Technology is disruptive. Just about every month or so, a new startup raises millions and declares that it is spending some industry or another. Grocery deliveries, ride hailing services, autonomous cars, and trucks, legal advice on demand they’re all turning traditional markets upside down by changing the way we consume goods and services.
Read between the lines, and you’ll see another trend: automation. New technologies automate much of the manual processes that industry and services have relied upon for decades. These companies are connecting consumers directly with those who are building products or providing services cutting out the middle man who is now without a job.
Just like the agriculture and industrial revolutions caused massive labor disruptions the automation and robotics revolution is set to put hundreds of millions or even billions of people out of work. Estimates vary from 38 percent of all workers per a report by PriceWaterhouseCoopers to 47 percent estimated by an Oxford University study. And it’s not just farm laborers or factory works that will get a pink slip. White collar jobs are being streamlined at a rapid pace, and the studies referenced above predict that automation will essentially wipe out the entire middle class creating a huge vacuum and disparity between the one percent and the rest of humanity.
Compounding this unemployment trend is the unsustainable population growth in many regions of the world. Nigeria’s population grew at an astounding 60 percent rate in the past 20 years. The India, Bangladesh and Pakistan region grew more than 397 percent in the last six decades. Consequently, the global population is expected to peak at 10 billion by 2100.
This is simply unsustainable. With the population exploding and automation eliminating nearly half of the global job market something is going to break. War, famine, economic inequality, an inability to respond to climate change. The world will be in chaos sooner than we think. And it’s not if, but when we start feeling the impact of this disaster.
We need to wake up. Today’s workers are not prepared to take on the new jobs that automation will create. Skills like programming, networking, cyber security and maintaining smart technology (e.g. robotics) will be in high demand, but much of the world’s population does not have those skills or the opportunity to acquire them.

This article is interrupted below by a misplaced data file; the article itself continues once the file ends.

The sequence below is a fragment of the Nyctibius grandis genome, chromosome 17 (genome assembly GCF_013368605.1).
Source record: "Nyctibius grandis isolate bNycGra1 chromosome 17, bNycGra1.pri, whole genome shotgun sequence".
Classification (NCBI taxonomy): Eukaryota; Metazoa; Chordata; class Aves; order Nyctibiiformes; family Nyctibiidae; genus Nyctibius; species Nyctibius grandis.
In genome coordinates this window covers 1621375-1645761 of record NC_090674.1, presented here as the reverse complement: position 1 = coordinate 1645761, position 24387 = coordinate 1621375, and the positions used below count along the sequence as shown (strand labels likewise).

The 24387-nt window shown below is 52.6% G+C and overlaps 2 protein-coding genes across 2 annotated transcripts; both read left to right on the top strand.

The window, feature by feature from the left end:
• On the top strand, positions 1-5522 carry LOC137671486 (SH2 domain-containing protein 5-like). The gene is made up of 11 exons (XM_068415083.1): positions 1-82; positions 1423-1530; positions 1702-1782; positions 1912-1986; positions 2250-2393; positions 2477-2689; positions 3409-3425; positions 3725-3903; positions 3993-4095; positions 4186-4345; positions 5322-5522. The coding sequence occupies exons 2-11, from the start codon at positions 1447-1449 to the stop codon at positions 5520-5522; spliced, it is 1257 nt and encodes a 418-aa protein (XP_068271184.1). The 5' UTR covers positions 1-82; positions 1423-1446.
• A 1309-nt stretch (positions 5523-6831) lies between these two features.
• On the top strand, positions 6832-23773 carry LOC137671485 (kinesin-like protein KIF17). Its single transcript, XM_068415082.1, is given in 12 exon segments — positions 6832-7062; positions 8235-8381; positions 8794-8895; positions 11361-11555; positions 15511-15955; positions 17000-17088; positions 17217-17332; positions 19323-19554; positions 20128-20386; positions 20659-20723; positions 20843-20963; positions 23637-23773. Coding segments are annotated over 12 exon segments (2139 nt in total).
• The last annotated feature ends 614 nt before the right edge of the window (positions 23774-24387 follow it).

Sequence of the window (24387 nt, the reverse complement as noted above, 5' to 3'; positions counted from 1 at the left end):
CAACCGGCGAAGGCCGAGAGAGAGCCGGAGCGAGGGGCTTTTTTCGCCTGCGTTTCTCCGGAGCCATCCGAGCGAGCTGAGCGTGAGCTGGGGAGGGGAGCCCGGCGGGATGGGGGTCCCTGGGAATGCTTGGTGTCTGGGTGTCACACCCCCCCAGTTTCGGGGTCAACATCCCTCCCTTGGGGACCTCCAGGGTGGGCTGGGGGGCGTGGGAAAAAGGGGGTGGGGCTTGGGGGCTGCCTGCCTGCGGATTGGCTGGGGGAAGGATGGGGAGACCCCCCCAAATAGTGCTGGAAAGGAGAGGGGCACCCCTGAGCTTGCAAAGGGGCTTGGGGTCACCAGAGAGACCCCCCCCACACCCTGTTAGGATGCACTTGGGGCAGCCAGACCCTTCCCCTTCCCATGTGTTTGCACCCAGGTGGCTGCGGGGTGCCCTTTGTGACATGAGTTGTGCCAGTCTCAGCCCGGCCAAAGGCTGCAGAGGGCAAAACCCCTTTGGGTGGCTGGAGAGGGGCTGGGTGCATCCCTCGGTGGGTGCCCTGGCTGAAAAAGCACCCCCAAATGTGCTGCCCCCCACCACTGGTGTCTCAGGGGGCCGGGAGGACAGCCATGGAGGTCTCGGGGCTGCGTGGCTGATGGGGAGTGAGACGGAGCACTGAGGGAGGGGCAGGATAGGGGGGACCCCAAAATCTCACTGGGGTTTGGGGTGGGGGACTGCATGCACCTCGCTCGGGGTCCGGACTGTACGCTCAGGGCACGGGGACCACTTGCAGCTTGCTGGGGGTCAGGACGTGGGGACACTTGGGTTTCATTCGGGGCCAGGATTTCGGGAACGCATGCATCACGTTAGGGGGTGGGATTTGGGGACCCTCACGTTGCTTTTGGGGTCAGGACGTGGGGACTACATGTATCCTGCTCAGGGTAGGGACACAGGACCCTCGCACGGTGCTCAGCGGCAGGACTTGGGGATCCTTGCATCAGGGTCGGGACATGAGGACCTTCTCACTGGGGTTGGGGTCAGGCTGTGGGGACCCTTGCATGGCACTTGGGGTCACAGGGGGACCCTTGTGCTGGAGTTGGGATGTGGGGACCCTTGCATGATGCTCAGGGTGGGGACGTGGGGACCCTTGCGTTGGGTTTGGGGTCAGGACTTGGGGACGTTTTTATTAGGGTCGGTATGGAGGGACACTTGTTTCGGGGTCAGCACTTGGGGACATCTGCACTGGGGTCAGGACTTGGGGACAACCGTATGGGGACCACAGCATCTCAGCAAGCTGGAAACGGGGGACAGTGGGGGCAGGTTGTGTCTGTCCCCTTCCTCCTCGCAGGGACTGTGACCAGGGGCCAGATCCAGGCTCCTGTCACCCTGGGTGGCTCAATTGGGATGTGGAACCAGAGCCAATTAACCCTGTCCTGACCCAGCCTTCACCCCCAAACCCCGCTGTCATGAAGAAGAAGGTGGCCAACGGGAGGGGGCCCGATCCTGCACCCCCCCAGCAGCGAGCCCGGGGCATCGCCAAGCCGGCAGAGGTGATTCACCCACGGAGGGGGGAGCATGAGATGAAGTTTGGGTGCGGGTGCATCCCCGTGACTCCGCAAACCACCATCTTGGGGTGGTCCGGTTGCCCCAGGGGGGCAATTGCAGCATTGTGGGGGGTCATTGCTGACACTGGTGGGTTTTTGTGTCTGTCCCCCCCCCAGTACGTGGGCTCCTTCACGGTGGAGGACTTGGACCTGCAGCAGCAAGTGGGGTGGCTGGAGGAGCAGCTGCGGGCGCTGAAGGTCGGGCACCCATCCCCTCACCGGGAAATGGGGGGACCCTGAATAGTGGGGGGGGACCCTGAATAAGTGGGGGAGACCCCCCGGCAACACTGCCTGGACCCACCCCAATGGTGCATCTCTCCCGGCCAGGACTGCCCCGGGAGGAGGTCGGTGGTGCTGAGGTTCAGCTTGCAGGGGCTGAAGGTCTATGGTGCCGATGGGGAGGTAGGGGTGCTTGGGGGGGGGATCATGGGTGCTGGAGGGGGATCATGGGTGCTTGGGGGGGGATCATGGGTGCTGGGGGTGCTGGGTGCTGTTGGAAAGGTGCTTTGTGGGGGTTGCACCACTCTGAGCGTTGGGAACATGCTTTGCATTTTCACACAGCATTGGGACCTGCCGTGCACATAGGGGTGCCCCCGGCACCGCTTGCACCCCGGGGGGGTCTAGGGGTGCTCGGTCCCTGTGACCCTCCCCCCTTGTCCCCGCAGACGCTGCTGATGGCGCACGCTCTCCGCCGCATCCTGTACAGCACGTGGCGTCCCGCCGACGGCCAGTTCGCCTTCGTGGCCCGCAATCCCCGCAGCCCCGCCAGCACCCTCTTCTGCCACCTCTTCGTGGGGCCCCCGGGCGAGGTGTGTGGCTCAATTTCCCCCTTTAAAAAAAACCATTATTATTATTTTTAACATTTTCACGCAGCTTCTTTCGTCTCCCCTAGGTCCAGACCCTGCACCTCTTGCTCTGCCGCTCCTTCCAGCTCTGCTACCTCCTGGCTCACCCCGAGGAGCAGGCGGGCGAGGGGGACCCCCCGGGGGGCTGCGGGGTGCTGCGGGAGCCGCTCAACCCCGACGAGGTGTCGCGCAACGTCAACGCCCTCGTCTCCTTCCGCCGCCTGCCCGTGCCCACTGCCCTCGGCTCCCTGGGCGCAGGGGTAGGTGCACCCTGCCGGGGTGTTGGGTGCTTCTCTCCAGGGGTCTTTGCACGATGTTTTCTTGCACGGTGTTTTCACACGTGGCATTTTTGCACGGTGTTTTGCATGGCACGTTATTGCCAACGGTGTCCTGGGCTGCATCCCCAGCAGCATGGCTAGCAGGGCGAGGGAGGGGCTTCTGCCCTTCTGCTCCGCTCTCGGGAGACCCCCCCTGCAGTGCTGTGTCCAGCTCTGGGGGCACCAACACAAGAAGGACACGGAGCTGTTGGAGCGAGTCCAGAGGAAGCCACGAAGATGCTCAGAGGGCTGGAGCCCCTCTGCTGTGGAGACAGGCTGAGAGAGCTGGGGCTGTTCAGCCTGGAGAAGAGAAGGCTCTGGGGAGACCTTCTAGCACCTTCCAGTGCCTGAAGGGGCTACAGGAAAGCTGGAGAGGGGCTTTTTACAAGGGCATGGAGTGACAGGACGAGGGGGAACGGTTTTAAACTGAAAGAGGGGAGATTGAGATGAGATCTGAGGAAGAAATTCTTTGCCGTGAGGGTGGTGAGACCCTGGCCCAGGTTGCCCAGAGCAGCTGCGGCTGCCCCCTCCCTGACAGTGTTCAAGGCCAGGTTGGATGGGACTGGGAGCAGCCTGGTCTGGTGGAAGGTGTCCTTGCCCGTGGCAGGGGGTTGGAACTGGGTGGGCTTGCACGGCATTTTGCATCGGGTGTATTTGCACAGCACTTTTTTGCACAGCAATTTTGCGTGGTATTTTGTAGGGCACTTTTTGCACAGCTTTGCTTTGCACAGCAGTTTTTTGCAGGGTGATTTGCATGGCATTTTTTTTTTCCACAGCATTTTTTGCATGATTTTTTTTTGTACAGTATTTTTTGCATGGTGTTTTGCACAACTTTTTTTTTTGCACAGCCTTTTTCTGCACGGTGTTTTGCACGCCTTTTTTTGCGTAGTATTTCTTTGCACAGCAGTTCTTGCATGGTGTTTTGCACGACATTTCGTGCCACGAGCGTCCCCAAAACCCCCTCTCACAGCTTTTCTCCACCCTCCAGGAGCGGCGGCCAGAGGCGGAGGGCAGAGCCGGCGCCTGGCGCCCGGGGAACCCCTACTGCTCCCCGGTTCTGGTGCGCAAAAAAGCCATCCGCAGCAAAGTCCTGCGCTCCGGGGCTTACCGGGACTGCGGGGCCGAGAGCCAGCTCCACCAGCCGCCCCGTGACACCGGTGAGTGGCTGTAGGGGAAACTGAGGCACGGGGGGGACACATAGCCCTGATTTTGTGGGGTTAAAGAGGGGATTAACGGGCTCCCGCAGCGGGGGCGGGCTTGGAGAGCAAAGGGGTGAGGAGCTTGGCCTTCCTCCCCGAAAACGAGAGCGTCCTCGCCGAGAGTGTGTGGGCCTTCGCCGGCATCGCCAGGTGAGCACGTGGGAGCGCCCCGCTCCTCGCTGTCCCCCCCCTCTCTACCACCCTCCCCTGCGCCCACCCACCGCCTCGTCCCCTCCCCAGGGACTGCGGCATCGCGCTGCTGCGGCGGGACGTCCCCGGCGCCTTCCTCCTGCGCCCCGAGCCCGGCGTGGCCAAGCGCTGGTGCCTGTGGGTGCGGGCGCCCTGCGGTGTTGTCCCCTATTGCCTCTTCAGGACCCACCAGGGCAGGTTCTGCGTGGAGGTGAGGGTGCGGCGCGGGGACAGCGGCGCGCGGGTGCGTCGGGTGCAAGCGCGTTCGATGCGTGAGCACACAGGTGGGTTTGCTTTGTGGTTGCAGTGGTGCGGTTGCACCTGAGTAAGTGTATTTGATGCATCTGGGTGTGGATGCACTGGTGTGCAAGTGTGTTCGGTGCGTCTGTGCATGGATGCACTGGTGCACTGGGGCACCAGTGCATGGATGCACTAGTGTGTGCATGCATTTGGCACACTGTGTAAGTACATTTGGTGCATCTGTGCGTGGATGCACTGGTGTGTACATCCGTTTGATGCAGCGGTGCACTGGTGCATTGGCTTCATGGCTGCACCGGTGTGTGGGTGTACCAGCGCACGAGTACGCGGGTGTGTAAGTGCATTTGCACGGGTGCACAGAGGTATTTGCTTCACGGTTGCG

The solution is two-fold:
1) The population growth rate must level off, and
2) Workers need to acquire skills to fill the new wave of jobs
Back in the 1970s, the Communist Party in China recognized that massive population growth was unsustainable. While its methods were universally deemed unpleasant, it’s hard to argue with the results. As a consequence of its One Child Policy, China was able to reduce its expected population by 400 million over 30 years and elevated 12 to 20 million people out of poverty every year during that time. China went from a mainly agricultural society to an industrial powerhouse to a service-based economy in just a few decades and will soon surpass the U.S. as the world’s largest economy.
The One-Child Policy could only work in a tightly regulated, autocratic nation and that’s a non-starter for the rest of the world. Awareness rather than force could stop the population explosion in a voluntary, altruistic way. Educational campaigns could be established and run by philanthropic NGOs supported by the United Nations. Information about the consequences of over-population would be spread, showing the importance of sustaining or reducing our current birth rates. Family planning services could be offered to the developing world and made more accessible in the West. Eventually, population growth might be tamed.